Some perpetrators exhibit other forms of anti-social behavior, such as substance abuse and violence, but many count on the fact that there seems to be nothing out of the ordinary about them.
Sexual offenders come from all walks of life. The registries make clear that there is no stereotype. The perpetrators are men and women; young and old; rich and poor. They are celebrities, professionals, clergy, counselors, scoutmasters, coaches, teachers, janitors, music teachers, driving instructors, meter readers and babysitters.
The offender might be a stranger lurking around a playground; but more likely, it is someone you know and trust. In fact, in eight out of ten cases, they are relatives or close acquaintances.
The Internet is a sexual offender’s “prey ground.” Sexual offenders troll the Internet. They lurk on sites that cater to children, such as Facebook, MySpace and YouTube, often posing as a child under a pseudonym to gain access to personal information and photos. They might ask if your child plays sports and where the games are held, then arrange to meet them there. They’ll try to find out your child’s birthday. They may groom your child by sending pornography. (And, don’t count on finding out about it because kids are smart enough to erase their history log.) Worse yet, your child may unknowingly give high tech hackers access to their bedroom through the video cams on their computers.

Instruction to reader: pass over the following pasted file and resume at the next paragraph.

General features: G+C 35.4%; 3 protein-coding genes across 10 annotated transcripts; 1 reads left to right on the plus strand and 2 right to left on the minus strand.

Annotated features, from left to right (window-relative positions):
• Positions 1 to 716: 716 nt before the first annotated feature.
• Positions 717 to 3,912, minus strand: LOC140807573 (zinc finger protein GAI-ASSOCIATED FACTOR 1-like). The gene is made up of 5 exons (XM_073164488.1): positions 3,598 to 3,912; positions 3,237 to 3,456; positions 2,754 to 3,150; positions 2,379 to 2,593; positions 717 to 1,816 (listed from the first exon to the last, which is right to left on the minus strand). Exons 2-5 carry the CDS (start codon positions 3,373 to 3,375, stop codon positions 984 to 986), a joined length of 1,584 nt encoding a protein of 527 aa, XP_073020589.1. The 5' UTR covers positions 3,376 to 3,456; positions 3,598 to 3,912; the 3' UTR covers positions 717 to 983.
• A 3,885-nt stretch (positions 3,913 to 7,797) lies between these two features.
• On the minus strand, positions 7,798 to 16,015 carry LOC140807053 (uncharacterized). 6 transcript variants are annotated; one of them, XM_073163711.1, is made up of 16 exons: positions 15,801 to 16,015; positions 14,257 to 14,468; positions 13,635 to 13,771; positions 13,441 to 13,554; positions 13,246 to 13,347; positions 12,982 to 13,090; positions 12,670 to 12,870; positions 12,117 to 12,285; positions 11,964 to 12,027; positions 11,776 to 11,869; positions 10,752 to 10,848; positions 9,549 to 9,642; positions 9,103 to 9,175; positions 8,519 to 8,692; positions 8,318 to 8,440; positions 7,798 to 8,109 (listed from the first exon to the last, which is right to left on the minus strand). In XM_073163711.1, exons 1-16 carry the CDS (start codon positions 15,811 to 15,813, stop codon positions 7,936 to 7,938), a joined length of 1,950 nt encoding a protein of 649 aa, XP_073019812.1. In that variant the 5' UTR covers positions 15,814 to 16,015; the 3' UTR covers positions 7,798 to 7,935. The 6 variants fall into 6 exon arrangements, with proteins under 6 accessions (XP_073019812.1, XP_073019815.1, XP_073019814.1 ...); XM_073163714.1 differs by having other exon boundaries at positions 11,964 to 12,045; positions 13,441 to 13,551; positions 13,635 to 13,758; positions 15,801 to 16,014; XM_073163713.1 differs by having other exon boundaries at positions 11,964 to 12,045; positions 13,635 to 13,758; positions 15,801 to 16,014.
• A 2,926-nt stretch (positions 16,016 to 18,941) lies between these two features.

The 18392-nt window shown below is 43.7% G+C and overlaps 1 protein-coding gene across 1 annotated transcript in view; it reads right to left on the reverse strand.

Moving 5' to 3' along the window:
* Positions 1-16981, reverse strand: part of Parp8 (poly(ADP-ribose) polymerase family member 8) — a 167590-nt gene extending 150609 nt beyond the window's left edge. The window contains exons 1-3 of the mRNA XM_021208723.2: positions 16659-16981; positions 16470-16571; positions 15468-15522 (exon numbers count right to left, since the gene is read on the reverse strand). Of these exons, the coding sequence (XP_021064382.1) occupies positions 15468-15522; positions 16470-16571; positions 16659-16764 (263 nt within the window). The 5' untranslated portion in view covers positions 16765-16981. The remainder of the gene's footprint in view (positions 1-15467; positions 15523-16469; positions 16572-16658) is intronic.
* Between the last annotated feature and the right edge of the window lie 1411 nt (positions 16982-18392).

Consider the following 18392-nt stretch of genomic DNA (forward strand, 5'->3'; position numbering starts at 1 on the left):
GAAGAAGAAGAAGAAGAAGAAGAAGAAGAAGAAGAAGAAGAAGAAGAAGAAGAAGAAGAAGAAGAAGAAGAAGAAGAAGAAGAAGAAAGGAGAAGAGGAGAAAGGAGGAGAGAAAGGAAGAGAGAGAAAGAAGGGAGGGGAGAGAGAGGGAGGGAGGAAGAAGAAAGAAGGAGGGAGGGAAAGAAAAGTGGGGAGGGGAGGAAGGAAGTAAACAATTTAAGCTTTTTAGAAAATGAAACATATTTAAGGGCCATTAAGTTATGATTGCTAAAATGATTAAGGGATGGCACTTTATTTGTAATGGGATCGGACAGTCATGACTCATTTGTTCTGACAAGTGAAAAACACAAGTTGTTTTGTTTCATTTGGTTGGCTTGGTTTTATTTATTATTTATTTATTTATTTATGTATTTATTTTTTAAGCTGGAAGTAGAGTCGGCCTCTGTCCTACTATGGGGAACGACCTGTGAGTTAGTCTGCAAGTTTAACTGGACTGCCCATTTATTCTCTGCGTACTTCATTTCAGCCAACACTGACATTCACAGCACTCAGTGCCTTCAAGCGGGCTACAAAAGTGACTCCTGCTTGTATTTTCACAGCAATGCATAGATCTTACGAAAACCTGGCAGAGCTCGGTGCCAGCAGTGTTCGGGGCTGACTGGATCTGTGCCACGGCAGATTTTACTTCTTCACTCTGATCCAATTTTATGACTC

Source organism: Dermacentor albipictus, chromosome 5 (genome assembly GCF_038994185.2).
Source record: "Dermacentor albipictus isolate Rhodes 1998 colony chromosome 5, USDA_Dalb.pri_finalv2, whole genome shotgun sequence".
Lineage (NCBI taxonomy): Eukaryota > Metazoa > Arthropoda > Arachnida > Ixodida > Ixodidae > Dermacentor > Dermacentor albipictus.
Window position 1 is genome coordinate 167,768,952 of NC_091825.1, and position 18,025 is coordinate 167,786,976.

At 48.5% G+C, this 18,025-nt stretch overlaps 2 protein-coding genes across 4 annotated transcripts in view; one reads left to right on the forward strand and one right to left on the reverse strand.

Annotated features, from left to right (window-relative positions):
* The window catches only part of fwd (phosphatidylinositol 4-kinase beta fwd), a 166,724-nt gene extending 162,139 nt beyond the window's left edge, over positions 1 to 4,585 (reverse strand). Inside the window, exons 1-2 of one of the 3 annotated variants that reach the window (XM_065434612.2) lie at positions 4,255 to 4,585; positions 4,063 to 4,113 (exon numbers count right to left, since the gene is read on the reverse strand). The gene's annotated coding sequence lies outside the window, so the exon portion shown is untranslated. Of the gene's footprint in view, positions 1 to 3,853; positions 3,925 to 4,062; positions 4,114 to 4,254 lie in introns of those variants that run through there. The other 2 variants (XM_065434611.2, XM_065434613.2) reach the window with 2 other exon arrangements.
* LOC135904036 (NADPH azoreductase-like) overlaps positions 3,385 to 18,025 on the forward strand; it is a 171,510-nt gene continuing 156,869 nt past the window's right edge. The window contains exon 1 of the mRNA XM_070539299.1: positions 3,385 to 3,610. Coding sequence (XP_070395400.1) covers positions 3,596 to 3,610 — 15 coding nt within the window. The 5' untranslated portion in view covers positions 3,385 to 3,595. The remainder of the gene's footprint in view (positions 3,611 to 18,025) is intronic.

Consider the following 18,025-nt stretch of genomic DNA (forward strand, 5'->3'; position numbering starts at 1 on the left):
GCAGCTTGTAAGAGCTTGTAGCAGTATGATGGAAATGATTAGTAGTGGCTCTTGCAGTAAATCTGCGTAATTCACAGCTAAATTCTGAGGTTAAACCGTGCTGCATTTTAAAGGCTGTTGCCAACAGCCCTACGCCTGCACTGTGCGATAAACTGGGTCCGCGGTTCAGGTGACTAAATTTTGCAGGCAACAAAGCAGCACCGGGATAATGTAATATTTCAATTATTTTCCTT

Sex offenders can reach out and ‘touch’ your kids by cell phone. A pervert may use a cell phone to secretly snap a compromising photo of your child. (Think of what just happened to England’s Prince Harry). Or, he might try persuade your child to use “sexting” to send nude or semi-nude photos (an act that could lead to criminal prosecution). But cyberstalking is also a real possibility. A 2009 study the U.S. Department of Justice, found that one out four stalking victims reported cyberstalking. Of those victims, one in 13 said GPS technology and other forms of electronic monitoring were used.
Thousands of Internet sites offer products to track the whereabouts of your kids. But higher-end products in the hands of perverts can even listen in on your kids’ phone calls, read their text messages and access other personal information. Such spyware can be installed on a cell phone by anyone who borrows it. Once that happens, changing phone numbers won’t help because the app is on the phone itself.
How to Protect Your Children:
1. On the playground: Teach your children to be wary of strangers; tell them to say “No”, yell and run off when necessary. Warn them that a pervert might ask for directions or for help in finding a lost pet. He might wear a uniform to appear trustworthy. He might wear a cast to appear injured and harmless. He might ask for help in carrying a package. He might offer a treat or a ride. He’ll loiter near public restrooms. He’ll use any name that appears on your child’s clothing, backpack or lunchbox to speak as if he is a friend. He might claim there is an emergency at home and offer to drive your child there. (Give your kids a code word that they can use to determine if someone was really sent by you.)
2. In the home: Most sexual offenders know their victims. The creep might be a bachelor uncle; a socially awkward older brother; or, a neighbor whose house is a gathering spot for kids-a place with lots of toys, CDs, video games and a video camera. The offender could be a housekeeper, a babysitter, a music teacher or handyman-anyone who has easy access to your home.Always check references.
If someone seems inordinately interested in your children, that should concern you. If you notice bruises on your child, if his or her behavior suddenly changes, and if he or she avoids contact with the other person, that should raise a red flag. Eliminate any doubts you might have about people who regularly visit your home. Install a concealed webcam monitoring system.